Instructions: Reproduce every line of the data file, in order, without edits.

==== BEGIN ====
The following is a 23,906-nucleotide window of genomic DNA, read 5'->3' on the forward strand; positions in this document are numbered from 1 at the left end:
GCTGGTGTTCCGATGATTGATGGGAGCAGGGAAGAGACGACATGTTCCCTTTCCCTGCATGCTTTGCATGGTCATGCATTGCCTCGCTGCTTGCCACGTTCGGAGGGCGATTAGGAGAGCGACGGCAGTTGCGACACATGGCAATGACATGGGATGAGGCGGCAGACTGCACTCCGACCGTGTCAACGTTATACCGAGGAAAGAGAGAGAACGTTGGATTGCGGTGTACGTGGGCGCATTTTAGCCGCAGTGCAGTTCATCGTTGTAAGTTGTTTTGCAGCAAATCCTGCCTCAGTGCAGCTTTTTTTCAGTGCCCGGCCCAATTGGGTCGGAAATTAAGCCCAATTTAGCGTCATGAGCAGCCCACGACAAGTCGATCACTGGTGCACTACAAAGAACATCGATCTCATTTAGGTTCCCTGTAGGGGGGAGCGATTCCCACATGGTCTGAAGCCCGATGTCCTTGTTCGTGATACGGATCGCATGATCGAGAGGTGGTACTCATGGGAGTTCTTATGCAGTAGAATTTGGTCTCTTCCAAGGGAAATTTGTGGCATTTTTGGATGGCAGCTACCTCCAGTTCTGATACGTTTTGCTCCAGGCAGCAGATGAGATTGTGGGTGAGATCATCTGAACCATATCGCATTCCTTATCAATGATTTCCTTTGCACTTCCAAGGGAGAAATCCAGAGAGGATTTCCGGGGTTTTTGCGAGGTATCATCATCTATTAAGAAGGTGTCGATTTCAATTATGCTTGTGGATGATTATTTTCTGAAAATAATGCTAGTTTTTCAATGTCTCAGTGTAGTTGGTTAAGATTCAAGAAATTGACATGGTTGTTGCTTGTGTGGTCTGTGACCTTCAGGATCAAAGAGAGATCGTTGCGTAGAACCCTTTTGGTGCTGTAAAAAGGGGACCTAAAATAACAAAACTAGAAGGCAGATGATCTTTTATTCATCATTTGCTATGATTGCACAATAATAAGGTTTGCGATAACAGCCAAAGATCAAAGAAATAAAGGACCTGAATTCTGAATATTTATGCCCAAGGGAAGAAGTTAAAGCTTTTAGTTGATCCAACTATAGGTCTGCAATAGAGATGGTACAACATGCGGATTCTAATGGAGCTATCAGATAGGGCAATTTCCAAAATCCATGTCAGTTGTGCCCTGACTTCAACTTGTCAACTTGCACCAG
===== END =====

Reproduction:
The following is a 23,906-nucleotide window of genomic DNA, read 5'->3' on the forward strand; positions in this document are numbered from 1 at the left end:
GCTGGTGTTCCGATGATTGATGGGAGCAGGGAAGAGACGACATGTTCCCTTTCCCTGCATGCTTTGCATGGTCATGCATTGCCTCGCTGCTTGCCACGTTCGGAGGGCGATTAGGAGAGCGACGGCAGTTGCGACACATGGCAATGACATGGGATGAGGCGGCAGACTGCACTCCGACCGTGTCAACGTTATACCGAGGAAAGAGAGAGAACGTTGGATTGCGGTGTACGTGGGCGCATTTTAGCCGCAGTGCAGTTCATCGTTGTAAGTTGTTTTGCAGCAAATCCTGCCTCAGTGCAGCTTTTTTTCAGTGCCCGGCCCAATTGGGTCGGAAATTAAGCCCAATTTAGCGTCATGAGCAGCCCACGACAAGTCGATCACTGGTGCACTACAAAGAACATCGATCTCATTTAGGTTCCCTGTAGGGGGGAGCGATTCCCACATGGTCTGAAGCCCGATGTCCTTGTTCGTGATACGGATCGCATGATCGAGAGGTGGTACTCATGGGAGTTCTTATGCAGTAGAATTTGGTCTCTTCCAAGGGAAATTTGTGGCATTTTTGGATGGCAGCTACCTCCAGTTCTGATACGTTTTGCTCCAGGCAGCAGATGAGATTGTGGGTGAGATCATCTGAACCATATCGCATTCCTTATCAATGATTTCCTTTGCACTTCCAAGGGAGAAATCCAGAGAGGATTTCCGGGGTTTTTGCGAGGTATCATCATCTATTAAGAAGGTGTCGATTTCAATTATGCTTGTGGATGATTATTTTCTGAAAATAATGCTAGTTTTTCAATGTCTCAGTGTAGTTGGTTAAGATTCAAGAAATTGACATGGTTGTTGCTTGTGTGGTCTGTGACCTTCAGGATCAAAGAGAGATCGTTGCGTAGAACCCTTTTGGTGCTGTAAAAAGGGGACCTAAAATAACAAAACTAGAAGGCAGATGATCTTTTATTCATCATTTGCTATGATTGCACAATAATAAGGTTTGCGATAACAGCCAAAGATCAAAGAAATAAAGGACCTGAATTCTGAATATTTATGCCCAAGGGAAGAAGTTAAAGCTTTTAGTTGATCCAACTATAGGTCTGCAATAGAGATGGTACAACATGCGGATTCTAATGGAGCTATCAGATAGGGCAATTTCCAAAATCCATGTCAGTTGTGCCCTGACTTCAACTTGTCAACTTGCACCAG